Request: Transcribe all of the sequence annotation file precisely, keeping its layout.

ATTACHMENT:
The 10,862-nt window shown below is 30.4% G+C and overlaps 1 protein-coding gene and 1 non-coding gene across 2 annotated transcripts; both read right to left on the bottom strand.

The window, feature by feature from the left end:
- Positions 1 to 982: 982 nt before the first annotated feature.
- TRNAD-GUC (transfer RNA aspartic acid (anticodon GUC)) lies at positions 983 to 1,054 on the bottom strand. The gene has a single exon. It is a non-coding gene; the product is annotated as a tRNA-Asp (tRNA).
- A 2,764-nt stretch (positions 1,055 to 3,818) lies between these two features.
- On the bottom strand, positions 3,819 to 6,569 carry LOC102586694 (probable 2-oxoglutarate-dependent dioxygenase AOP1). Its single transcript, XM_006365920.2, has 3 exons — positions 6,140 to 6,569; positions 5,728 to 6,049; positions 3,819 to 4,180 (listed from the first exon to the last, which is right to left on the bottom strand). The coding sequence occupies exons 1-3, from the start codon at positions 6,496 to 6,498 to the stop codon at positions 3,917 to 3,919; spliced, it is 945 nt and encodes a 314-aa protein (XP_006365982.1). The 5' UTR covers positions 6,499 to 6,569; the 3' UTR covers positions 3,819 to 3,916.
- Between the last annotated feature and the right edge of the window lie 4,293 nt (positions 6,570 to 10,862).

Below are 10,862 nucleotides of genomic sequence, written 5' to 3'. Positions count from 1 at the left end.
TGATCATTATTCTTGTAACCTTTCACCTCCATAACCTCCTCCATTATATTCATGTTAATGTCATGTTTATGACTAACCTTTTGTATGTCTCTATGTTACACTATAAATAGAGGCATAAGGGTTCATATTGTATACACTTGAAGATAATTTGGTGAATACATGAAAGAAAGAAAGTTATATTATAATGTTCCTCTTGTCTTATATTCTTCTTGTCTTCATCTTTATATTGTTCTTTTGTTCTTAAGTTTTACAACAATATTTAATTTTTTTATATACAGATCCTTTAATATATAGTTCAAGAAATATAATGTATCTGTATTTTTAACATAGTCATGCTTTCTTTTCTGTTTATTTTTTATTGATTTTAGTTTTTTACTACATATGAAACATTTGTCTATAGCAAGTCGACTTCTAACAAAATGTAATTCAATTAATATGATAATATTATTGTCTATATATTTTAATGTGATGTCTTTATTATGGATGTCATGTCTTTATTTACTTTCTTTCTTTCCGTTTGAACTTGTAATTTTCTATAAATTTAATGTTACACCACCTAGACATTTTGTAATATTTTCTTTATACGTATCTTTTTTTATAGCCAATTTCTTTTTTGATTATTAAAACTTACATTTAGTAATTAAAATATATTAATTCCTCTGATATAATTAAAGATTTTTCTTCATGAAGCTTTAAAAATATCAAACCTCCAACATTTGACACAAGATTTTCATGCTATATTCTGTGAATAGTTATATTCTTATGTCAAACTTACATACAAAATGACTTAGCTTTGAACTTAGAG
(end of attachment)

The 10,862-nt window shown below is 30.4% G+C and overlaps 1 protein-coding gene and 1 non-coding gene across 2 annotated transcripts; both read right to left on the bottom strand.

The window, feature by feature from the left end:
- Positions 1 to 982: 982 nt before the first annotated feature.
- TRNAD-GUC (transfer RNA aspartic acid (anticodon GUC)) lies at positions 983 to 1,054 on the bottom strand. The gene has a single exon. It is a non-coding gene; the product is annotated as a tRNA-Asp (tRNA).
- A 2,764-nt stretch (positions 1,055 to 3,818) lies between these two features.
- On the bottom strand, positions 3,819 to 6,569 carry LOC102586694 (probable 2-oxoglutarate-dependent dioxygenase AOP1). Its single transcript, XM_006365920.2, has 3 exons — positions 6,140 to 6,569; positions 5,728 to 6,049; positions 3,819 to 4,180 (listed from the first exon to the last, which is right to left on the bottom strand). The coding sequence occupies exons 1-3, from the start codon at positions 6,496 to 6,498 to the stop codon at positions 3,917 to 3,919; spliced, it is 945 nt and encodes a 314-aa protein (XP_006365982.1). The 5' UTR covers positions 6,499 to 6,569; the 3' UTR covers positions 3,819 to 3,916.
- Between the last annotated feature and the right edge of the window lie 4,293 nt (positions 6,570 to 10,862).

Below are 10,862 nucleotides of genomic sequence, written 5' to 3'. Positions count from 1 at the left end.
TGATCATTATTCTTGTAACCTTTCACCTCCATAACCTCCTCCATTATATTCATGTTAATGTCATGTTTATGACTAACCTTTTGTATGTCTCTATGTTACACTATAAATAGAGGCATAAGGGTTCATATTGTATACACTTGAAGATAATTTGGTGAATACATGAAAGAAAGAAAGTTATATTATAATGTTCCTCTTGTCTTATATTCTTCTTGTCTTCATCTTTATATTGTTCTTTTGTTCTTAAGTTTTACAACAATATTTAATTTTTTTATATACAGATCCTTTAATATATAGTTCAAGAAATATAATGTATCTGTATTTTTAACATAGTCATGCTTTCTTTTCTGTTTATTTTTTATTGATTTTAGTTTTTTACTACATATGAAACATTTGTCTATAGCAAGTCGACTTCTAACAAAATGTAATTCAATTAATATGATAATATTATTGTCTATATATTTTAATGTGATGTCTTTATTATGGATGTCATGTCTTTATTTACTTTCTTTCTTTCCGTTTGAACTTGTAATTTTCTATAAATTTAATGTTACACCACCTAGACATTTTGTAATATTTTCTTTATACGTATCTTTTTTTATAGCCAATTTCTTTTTTGATTATTAAAACTTACATTTAGTAATTAAAATATATTAATTCCTCTGATATAATTAAAGATTTTTCTTCATGAAGCTTTAAAAATATCAAACCTCCAACATTTGACACAAGATTTTCATGCTATATTCTGTGAATAGTTATATTCTTATGTCAAACTTACATACAAAATGACTTAGCTTTGAACTTAGAG